Wooed By Food

Couples find taste of love is irresistible

Sharareh and Jason Bulkeley

February 09, 2000|By Suzanne Loudermilk | Suzanne Loudermilk,SUN STAFF

Food -- it nurtures, it soothes, it woos.

This sustenance of life has played a starring role in romantic literature, films and real life ever since Eve gave Adam the apple. Turn the pages of such books as "Like Water for Chocolate" (Anchor, 1989) by Laura Esquivel to find a lovers' tale laced with food.

And who can forget the sumptuous feasts of love in movies like "Big Night" and "Eat Drink Man Woman"? Or the tender scene where Lady and the Tramp share a strand of spaghetti and a kiss in the Disney classic.

Does life imitate art? Is the way to one's heart really through the stomach? With Valentine's Day approaching, we talked to four local restaurant couples to find out what the impact of food has been on their relationships. We found that not only are these duos passionate about food, but food has fueled their passion.

Sharareh and Jason Bulkeley

On their first date, Sharareh Kamouei, brought Jason Bulkeley to Orchard Market & Cafe in Towson to meet her mother, the restaurant's chef. And to taste the food. One of the dishes the couple sampled was shirin polo, a saffron-tinged chicken dish traditionally served at weddings. "It was propitious," says a smiling Bulkely, 35, who married his Iranian-born wife six months later.

Now, eight years later, the Bulkeleys are co-owners of the small Persian cafe near Joppa Road that is considered one of the most romantic restaurants in the Baltimore area. They bought it three years ago when the former owner decided to move to Florida.

Sharareh's mother, Nahid Vaezpour, still turns out exotic dishes from the family's native country. The Bulkeleys tend to customers in the front of the restaurant.

Working side by side, day in and day out, has not been a problem for the couple, says Sharareh, 29, who is staying home for a few months to care for the couple's new daughter, Sarah Lilla, who was born Jan. 16, and big brother Brandon, 6. "It was very good," she says. "We feel like friends."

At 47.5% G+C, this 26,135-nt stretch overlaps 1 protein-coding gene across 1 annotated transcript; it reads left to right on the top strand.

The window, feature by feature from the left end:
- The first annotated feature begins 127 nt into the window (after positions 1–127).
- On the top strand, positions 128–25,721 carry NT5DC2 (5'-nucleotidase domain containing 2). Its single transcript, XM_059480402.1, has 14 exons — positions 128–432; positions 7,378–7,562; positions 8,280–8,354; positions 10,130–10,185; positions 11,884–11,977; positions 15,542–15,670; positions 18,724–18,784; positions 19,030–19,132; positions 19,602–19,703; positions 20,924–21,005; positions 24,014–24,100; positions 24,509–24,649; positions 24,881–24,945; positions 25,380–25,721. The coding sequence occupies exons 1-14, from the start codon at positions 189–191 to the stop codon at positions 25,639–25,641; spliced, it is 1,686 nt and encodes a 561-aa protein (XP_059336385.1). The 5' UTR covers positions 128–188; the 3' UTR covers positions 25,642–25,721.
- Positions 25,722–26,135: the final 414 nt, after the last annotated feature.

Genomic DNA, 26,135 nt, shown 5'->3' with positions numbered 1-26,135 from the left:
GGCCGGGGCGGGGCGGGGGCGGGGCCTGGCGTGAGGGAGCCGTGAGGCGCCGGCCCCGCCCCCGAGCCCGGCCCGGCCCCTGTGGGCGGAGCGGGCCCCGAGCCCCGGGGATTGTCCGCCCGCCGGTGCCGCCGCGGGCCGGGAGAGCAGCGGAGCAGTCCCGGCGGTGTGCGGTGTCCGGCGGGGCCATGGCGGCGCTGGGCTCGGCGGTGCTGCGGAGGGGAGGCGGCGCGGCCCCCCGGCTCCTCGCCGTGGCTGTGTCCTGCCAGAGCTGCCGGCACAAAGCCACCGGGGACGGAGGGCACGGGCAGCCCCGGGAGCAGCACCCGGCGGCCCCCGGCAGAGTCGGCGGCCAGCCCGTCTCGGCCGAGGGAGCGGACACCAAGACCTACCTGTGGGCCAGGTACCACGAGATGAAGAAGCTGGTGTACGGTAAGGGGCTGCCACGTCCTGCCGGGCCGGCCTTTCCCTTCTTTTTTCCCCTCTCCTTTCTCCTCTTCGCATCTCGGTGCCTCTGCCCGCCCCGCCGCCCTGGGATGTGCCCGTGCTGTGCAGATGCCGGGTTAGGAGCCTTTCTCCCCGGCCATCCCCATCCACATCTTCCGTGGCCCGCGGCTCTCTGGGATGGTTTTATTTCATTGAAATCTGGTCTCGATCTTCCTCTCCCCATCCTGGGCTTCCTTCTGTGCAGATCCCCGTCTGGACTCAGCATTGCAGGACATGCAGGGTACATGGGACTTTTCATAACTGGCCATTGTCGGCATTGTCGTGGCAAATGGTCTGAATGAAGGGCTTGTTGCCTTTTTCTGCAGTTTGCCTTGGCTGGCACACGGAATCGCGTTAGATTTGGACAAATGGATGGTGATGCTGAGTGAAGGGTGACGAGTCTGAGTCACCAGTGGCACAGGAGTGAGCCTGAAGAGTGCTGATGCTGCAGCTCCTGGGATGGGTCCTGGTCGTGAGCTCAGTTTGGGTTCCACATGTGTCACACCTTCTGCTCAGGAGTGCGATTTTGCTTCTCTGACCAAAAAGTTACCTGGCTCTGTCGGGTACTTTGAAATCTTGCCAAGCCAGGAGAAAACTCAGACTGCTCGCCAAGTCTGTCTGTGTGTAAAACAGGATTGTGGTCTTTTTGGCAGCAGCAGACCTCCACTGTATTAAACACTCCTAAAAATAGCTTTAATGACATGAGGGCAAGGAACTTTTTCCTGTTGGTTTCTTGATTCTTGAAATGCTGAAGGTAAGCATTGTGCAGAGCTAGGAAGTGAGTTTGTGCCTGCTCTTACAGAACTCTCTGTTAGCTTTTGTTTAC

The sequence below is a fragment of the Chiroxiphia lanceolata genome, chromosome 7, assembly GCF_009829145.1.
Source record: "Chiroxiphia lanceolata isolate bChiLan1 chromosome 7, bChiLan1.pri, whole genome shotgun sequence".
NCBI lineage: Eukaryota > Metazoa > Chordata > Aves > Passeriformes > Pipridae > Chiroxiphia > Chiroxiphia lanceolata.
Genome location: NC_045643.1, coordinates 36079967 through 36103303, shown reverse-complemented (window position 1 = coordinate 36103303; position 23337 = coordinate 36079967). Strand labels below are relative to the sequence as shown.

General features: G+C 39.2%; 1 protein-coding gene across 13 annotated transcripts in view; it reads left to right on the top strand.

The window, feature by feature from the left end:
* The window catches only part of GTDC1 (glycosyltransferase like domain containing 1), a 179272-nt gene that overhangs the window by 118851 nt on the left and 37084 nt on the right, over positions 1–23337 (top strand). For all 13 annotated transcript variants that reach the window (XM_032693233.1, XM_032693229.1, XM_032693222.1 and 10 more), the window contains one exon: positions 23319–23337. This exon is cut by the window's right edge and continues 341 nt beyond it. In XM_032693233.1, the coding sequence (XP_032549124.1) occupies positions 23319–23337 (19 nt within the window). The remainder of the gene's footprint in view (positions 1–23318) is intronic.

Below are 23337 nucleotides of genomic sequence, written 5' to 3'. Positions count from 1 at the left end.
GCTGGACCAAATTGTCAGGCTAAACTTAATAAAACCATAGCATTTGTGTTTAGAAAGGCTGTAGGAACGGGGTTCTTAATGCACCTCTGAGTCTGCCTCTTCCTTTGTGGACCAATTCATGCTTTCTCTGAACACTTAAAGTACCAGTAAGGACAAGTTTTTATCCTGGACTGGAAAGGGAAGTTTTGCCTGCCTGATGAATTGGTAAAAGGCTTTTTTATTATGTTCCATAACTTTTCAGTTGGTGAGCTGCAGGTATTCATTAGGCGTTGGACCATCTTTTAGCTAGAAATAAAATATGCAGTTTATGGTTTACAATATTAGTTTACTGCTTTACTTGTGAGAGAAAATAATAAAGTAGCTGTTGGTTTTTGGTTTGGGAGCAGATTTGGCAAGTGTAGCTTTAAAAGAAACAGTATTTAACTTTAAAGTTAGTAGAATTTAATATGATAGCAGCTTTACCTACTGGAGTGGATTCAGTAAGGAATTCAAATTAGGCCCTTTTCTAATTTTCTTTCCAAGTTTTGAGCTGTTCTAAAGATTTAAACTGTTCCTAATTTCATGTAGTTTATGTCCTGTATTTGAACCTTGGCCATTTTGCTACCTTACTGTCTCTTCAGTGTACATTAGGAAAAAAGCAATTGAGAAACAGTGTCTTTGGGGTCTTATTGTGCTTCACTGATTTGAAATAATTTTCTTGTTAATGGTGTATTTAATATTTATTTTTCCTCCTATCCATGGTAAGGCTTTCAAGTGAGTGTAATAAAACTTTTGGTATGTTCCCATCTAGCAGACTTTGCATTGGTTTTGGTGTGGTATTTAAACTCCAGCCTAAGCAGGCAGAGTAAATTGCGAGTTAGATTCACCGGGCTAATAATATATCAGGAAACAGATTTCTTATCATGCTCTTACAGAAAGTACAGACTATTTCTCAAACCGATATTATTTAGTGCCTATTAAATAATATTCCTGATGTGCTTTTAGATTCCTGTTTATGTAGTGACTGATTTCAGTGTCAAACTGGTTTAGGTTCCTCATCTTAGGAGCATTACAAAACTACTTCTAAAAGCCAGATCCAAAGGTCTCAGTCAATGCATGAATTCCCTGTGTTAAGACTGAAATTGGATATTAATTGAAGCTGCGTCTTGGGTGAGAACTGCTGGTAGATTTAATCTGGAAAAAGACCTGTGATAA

Sharareh and Jason met through an acquaintance. At the time, Sharareh, who speaks fluent English now, only spoke German and Farsi. Jason, an Air Force veteran and language major at the University of Maryland, Baltimore County, luckily spoke German. "I knew she was the one for me," says Jason, who had traveled throughout the Mideast and was fascinated with the culture. "I was interested in the language and food. I came back and fell in love with a Persian girl."

Much of their courtship revolved around lavish feasts at family gatherings, says Jason, an only child whose parents are deceased and who suddenly found himself surrounded by many of Sharareh's 12 siblings and other relatives. He was the shy outsider trying to understand the nuances of this noisy, gregarious clan.

He says the turning point may have come when he tried -- and liked -- a popular Iranian drink, doogh, a sour buttermilk-like beverage that many Americans dislike. "I think they thought, `He's one of us,' " Jason says.

Sharareh laughs about those initial meetings, where her boisterous family at times overwhelmed her husband-to-be. But she was captivated by him. "I am the only one [in my family] married to a different culture. I feel lucky," she says. "I felt that he was the one for me."

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